Analysis of Discussion Content

The written record of online discussion enables teachers and researchers to perform a thorough evaluation and analysis of it. Naturally, a simple counting of posts made by students will not provide any insight into the quality of the discussion. Content analysis of student posts is necessary to discern what level of quality and higher thinking the discussions sustained.

Within the last ten years, a number of frameworks for online discussion content analysis have been developed. In some cases, researchers adopted instruments developed for analysis of face-to-face discussions. For instance, Fahy (2006) adopted the Interaction Process Analysis (IPA), the model developed by Bale in 1950. The IPA model classifies interaction in groups of learners according to its positive and negative socio-emotional content and the amounts of giving or asking for task-related input. Other researchers applied Bloom’s taxonomy of educational objectives, developed in 1956 (Meyer, 2004). Bloom’s taxonomy defines six categories of student contributions: knowledge, comprehension, application, analysis, synthesis, and evaluation.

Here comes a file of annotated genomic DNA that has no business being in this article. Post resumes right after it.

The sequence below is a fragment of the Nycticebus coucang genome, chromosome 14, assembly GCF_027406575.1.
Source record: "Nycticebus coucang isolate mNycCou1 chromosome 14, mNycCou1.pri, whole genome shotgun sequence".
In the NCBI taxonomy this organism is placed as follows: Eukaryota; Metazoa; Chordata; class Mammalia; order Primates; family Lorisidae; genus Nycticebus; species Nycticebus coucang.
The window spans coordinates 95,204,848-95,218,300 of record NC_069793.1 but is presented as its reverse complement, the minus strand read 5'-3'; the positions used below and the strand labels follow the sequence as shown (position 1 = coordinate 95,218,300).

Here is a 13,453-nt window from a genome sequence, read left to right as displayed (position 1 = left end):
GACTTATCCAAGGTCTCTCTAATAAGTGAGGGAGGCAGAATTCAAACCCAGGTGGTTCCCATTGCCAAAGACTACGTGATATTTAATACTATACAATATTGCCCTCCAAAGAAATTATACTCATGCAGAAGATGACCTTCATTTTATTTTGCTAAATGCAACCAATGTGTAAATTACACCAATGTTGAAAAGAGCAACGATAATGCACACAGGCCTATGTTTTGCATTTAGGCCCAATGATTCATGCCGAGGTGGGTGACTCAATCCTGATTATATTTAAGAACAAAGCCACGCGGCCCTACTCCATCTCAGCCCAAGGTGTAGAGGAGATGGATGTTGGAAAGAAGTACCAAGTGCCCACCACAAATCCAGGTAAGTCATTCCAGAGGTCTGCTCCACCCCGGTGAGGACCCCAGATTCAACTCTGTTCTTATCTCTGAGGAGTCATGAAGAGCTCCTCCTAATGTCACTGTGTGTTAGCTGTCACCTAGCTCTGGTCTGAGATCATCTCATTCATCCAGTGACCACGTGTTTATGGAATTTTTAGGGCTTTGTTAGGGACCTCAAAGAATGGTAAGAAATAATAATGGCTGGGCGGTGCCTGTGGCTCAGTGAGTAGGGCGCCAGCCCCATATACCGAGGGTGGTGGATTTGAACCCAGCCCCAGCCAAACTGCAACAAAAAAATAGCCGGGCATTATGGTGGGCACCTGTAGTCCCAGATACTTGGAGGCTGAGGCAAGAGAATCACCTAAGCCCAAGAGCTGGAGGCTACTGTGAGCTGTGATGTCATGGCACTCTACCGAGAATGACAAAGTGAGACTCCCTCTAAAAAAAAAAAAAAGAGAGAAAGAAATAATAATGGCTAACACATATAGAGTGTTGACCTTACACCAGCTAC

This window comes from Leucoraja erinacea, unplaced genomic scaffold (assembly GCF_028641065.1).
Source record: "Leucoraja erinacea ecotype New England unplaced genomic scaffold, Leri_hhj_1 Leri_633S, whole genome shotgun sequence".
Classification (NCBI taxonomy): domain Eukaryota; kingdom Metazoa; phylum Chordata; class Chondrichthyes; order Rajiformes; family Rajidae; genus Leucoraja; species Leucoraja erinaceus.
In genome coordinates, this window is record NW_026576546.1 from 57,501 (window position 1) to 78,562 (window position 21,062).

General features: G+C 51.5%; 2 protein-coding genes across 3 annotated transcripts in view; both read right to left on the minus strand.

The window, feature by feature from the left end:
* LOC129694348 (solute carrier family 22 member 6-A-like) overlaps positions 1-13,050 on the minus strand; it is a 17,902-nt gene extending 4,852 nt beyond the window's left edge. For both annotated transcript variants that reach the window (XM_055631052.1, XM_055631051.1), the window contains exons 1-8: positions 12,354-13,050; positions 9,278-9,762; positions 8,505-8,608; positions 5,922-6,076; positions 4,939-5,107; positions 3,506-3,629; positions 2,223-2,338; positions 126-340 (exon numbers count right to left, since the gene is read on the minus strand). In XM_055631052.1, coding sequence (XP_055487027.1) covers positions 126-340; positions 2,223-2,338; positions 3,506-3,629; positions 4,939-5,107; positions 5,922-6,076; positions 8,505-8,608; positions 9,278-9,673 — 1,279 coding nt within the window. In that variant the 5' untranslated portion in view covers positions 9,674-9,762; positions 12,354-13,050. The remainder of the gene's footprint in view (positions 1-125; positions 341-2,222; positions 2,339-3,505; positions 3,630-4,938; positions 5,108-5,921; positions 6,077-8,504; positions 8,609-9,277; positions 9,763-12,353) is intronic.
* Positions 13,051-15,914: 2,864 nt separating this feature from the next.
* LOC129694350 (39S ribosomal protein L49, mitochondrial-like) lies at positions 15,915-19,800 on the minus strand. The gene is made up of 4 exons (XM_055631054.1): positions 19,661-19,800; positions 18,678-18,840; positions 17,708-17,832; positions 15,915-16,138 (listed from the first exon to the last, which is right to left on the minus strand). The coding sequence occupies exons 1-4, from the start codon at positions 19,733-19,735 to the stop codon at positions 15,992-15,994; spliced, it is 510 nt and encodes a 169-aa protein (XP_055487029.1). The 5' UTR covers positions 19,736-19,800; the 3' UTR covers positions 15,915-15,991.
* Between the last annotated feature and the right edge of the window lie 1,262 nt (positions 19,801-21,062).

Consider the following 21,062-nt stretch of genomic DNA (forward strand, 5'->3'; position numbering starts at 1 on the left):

There are also a few instruments developed specifically for analysis of online discussion transcripts. For instance, Fahy, Crawford, and Ally (2001) developed Transcript Analysis Tool (TAT) based on Zhu’s (1996) analytic model. TAT defines five categories of student contributions: questioning, statements, reflections, scaffolding, and references. Garrison, Anderson, and Archer (2001) developed a model based on critical thinking theory. They proposed a four stage process: (1) triggering (posing the problem); (2) exploration (search for information); (3) integration (construction of possible solution); and (4) resolution (critical assessment of solution).